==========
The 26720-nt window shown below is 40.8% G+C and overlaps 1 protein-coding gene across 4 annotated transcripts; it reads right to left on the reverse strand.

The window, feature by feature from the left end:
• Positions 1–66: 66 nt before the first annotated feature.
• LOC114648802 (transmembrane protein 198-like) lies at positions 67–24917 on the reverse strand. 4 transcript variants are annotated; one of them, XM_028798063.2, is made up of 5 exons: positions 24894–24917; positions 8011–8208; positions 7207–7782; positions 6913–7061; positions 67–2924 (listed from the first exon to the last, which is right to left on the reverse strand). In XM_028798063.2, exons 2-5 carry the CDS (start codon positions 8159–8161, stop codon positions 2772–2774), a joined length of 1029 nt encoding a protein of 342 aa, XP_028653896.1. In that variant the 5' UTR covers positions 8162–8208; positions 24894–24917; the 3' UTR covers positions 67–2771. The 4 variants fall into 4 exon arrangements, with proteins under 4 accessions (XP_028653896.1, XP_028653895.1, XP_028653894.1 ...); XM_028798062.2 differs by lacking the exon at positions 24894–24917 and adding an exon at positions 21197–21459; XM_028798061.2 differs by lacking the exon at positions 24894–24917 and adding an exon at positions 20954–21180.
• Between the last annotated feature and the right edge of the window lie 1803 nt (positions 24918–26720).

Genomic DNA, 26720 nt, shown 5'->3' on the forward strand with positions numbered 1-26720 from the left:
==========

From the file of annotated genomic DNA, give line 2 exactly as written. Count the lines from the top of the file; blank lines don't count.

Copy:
The window, feature by feature from the left end: